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Bills must conquer themselves before opponents

That look from Terrell Owens, pictured right? That just about perfectly sums up some of the problems that the Buffalo Bills have exhibited through three games in this still-young (which is important to remember) NFL season.

In Dick Jauron's first three seasons as the head coach of the Bills, the teams were a lot of things - inconsistent, incapable of finishing games, and all the rest of those things that need no mention.  One thing we could always count on, however, was Buffalo not (routinely) killing themselves with bad mistakes.

Buffalo chose to get younger in several key areas this off-season.  Two of those critical areas were along the offensive line and in the depth department.  One of the league's least-penalized teams over the past three seasons, the Bills - thanks mostly to their youth - are the league's worst in that department this season.

Bills are the most-penalized team in the league.  Buffalo has been flagged 28 times in three games.  That's the highest total in the league.  So, too, are their 242 penalty yards.  The Bills did a rather remarkable job of rebounding from these mistakes in their season-opening loss to New England and in their Week 2 victory over Tampa Bay.  They didn't come close to it in yesterday's loss to New Orleans.

Think about that for a second - the Bills are committing over nine penalties per game.  They had a round dozen in yesterday's loss.  Buffalo's opponents are giving back as much as they've been taking - the Pats, Bucs and Saints have been penalized 28 times in the Bills' three games.  In the land of all things equal, the Bills are just as sloppy as their opponents.

And that's sort of the point.  Buffalo is talented, but they're young - and to beat more talented, more veteran teams, you have to make fewer mistakes than your opponents.  The Bills aren't - and it's killing their chances of making the most of their opportunities to win football games.

Bills are struggling to make up the difference.  Penalties are harmful, yes, but they don't lose football games for you - it's an inability to recover from those mistakes that ultimately harms you.  Buffalo has been extremely hit-and-miss - mostly miss - in this department.

Chew on this stat for a second: Buffalo's offense has been faced with third-down situations 36 times in three games.  They've moved the sticks on just 10 of those opportunities.  Their 27.8% conversion rate puts them at No. 27 in the league in sustaining drives.  They're also -1 in turnover margin; Buffalo's defense has done well to force four turnovers from some pretty solid offenses in these games, but Trent Edwards and the offense have turned it right back over five times.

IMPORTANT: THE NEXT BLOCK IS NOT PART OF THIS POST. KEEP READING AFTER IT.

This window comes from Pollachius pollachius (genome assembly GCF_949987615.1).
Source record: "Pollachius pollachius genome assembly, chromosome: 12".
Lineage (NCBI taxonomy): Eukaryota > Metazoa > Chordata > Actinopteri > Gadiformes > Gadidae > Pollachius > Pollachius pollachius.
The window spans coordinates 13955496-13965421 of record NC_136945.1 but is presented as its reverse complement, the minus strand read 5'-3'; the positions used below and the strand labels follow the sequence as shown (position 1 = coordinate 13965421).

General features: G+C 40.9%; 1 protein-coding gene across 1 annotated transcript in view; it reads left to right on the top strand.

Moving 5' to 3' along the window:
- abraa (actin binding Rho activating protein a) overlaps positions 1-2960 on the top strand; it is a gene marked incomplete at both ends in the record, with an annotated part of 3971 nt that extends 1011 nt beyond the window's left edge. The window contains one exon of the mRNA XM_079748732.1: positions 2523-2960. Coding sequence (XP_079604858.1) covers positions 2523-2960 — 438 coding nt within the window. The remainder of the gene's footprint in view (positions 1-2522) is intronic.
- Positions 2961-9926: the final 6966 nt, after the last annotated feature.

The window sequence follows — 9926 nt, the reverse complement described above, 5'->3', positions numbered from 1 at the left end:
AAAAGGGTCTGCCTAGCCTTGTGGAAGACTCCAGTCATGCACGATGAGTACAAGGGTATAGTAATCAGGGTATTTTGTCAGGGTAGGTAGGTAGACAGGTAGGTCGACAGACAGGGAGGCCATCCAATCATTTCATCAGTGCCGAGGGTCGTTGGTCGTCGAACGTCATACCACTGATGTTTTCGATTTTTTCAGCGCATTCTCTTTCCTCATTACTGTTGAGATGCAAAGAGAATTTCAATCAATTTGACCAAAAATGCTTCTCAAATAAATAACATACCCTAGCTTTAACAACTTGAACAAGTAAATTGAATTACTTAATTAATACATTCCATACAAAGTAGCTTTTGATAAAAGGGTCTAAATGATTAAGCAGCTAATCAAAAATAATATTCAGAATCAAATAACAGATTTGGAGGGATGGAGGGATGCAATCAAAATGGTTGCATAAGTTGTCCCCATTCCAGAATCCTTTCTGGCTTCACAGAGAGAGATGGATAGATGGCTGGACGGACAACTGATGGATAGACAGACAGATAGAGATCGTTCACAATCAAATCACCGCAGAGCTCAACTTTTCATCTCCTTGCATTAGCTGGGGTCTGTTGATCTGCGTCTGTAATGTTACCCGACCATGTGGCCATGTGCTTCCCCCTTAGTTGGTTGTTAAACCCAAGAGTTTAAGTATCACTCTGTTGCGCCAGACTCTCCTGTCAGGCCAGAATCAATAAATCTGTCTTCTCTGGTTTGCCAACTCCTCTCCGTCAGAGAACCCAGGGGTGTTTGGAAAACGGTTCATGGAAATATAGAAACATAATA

Buffalo has forced its opponents to make mistakes this season.  They've made far too many themselves to adequately take advantage of their opponents' blunders.  Add in an inability to consistently move the ball, and several missed opportunities (mostly dropped passes from numerous receivers), and the team's 1-2 record is hardly surprising.

It's desperation time, folks.  That's a tough spot to be in heading into Week 4, but it's true.  Buffalo is playing mistake-laden, youthful football, they're really banged up, and they're heading to Miami in the midst of a seven-game losing streak against AFC East foes.  A loss to the 0-3 Dolphins would leave Buffalo at 1-3 and dead last in the division.

If ever there has been a must-win game for this football team, next week is it.  If we're 1-3, all hell could break loose.

The real question isn't whether or not Buffalo will play with a sense of desperation - and yeah, we know the Dolphins definitely will be - but whether or not that desperation will lead to more mistakes as our young guys press to make plays.  A sense of desperation would be nice, but it could lead to even sloppier play.  These young Bills have a lot of growing up to do.  The maturation process needs to start next week in Miami.